In recent years there have been an increasing number of studies conducted which link personality and reward. Agreeable employees are typically cooperative and motivated to develop positive relationships ((Costa & McCrae, 1992). Research however suggests that agreeable employees are more likely to be in lower salaried jobs (Mueller & Plug, 2006). Dominance, on the other hand, which is similar to social self-esteem and extroversion, is linked to competitiveness and a striving for greater rewards (Barrick et al., 2002).
Additionally, despite receiving growing attention, research suggests that salary disparity between genders continue to exist (e.g. Jagsi et al., 2012), which potentially could relate to status inconsistency. Social role theory suggests that gender disparities relate to societal perceptions of women as agreeable and self-effacing, while men are more typically dominant and self-assertive (e.g. Kark & Eagly, 2010; Prentice & Carranza, 2002). Research also suggests that deviation from these stereotypes can lead to a “backlash effects”, through economic reprisals.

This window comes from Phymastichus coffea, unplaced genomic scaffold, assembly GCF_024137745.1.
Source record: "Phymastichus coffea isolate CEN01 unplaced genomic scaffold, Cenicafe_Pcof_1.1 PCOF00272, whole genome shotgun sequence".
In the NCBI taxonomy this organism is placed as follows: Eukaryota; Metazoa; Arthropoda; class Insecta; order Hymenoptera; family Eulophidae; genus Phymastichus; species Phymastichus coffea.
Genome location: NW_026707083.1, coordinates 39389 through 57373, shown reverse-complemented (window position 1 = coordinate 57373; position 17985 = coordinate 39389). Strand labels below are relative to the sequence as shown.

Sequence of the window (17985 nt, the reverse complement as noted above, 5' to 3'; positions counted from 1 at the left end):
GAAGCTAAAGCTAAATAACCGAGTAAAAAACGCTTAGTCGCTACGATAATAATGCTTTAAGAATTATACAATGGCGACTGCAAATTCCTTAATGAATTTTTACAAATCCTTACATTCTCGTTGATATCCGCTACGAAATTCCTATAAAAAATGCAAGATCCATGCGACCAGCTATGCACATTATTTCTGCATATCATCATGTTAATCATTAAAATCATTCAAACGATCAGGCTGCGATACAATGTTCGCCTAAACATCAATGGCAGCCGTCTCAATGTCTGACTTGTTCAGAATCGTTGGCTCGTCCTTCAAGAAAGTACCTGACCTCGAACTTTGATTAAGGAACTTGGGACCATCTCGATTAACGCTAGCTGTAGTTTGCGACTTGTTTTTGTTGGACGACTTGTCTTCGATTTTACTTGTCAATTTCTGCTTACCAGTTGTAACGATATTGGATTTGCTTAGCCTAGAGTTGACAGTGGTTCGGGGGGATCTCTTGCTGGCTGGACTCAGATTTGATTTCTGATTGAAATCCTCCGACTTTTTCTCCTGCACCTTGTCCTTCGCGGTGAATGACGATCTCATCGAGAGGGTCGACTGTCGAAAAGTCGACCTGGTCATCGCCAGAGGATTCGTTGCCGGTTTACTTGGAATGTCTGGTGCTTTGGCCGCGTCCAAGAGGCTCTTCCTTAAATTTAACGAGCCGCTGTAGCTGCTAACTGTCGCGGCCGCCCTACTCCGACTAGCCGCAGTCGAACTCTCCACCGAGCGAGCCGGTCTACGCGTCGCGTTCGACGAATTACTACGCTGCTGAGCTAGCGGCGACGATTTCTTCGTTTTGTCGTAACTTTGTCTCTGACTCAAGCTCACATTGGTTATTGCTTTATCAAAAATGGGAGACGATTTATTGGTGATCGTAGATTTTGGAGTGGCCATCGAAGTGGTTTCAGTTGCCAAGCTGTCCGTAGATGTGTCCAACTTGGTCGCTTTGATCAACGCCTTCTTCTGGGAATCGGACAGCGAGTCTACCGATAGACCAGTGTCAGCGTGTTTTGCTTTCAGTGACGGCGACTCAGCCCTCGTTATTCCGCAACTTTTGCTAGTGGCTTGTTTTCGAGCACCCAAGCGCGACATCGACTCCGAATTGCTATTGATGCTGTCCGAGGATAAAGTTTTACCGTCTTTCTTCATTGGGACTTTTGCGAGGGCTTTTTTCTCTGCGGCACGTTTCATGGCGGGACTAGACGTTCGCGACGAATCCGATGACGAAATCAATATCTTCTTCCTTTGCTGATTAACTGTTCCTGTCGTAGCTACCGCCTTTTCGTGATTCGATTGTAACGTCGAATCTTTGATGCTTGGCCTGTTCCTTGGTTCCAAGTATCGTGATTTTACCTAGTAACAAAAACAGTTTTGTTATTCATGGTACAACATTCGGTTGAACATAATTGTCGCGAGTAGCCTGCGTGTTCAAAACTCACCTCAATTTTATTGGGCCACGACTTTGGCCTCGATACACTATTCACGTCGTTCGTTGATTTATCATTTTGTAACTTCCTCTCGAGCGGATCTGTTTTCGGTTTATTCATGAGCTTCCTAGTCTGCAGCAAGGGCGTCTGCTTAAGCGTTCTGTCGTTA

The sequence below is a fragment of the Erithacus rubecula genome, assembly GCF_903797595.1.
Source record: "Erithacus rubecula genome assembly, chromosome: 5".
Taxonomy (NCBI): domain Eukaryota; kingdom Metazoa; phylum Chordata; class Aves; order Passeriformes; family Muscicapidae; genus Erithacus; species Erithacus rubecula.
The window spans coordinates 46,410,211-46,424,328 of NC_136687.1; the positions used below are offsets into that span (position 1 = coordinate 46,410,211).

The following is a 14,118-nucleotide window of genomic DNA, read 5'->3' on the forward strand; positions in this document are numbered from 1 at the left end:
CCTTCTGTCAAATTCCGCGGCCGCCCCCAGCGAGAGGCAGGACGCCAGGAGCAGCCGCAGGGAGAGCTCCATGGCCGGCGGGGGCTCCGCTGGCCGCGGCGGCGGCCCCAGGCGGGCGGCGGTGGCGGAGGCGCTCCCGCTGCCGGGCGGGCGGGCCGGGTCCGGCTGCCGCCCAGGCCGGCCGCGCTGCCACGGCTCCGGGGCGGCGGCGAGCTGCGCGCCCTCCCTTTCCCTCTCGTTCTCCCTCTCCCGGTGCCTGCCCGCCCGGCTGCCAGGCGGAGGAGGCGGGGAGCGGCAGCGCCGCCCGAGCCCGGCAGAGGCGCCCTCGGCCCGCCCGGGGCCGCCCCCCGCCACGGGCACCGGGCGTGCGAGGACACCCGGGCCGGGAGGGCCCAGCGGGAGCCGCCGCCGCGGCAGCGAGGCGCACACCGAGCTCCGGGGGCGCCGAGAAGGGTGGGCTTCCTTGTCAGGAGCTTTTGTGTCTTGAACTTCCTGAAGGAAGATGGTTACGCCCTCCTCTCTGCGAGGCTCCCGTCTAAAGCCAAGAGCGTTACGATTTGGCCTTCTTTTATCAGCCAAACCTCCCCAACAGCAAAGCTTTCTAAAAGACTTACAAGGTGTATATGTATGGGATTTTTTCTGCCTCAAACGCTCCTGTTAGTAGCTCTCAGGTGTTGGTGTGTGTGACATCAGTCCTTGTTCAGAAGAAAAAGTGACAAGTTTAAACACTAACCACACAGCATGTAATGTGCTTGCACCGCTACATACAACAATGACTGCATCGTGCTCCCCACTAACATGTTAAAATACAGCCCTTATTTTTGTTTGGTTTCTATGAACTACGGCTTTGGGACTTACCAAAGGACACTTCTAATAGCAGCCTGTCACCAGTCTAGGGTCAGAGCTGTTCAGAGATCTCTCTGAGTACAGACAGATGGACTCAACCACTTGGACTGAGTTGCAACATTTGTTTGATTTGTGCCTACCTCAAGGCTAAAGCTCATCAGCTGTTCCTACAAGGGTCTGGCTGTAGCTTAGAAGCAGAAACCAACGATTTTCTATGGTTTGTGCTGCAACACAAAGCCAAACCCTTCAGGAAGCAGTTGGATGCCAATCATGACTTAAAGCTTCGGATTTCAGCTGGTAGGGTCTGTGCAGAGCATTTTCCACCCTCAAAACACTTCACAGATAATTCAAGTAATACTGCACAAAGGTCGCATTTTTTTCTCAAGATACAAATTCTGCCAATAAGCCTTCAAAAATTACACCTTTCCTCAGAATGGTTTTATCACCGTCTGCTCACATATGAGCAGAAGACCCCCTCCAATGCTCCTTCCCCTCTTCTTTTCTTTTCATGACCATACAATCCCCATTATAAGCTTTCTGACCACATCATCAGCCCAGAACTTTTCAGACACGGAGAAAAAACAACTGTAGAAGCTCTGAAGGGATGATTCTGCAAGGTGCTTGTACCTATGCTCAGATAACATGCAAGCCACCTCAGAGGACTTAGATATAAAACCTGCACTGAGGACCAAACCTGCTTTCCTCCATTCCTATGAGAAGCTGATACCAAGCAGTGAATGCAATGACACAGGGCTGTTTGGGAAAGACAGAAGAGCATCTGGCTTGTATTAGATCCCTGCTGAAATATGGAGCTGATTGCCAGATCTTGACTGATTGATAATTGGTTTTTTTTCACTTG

This study looked to further build on previous research by examining the relationship between status inconsistency and gender and the personality traits of dominance and agreeableness. As such, the researchers proposed the following research questions:
Hypothesis 1a - “Agreeableness is positively associated with objective status detraction.”
Hypothesis 1b - “Dominance is positively associated with objective status enhancement.”
Hypothesis 2a-b – (a) Agreeableness (b) Dominance is positively associated with subjective status enhancement.
Hypothesis 3 - “Objective status inconsistency partially mediates the associations of (a) agreeableness and (b) dominance with subjective status inconsistency.”
Hypothesis 4 - “Gender is associated with objective status inconsistency, such that women are likely to undergo objective status detraction, whereas men are likely to undergo objective status enhancement.”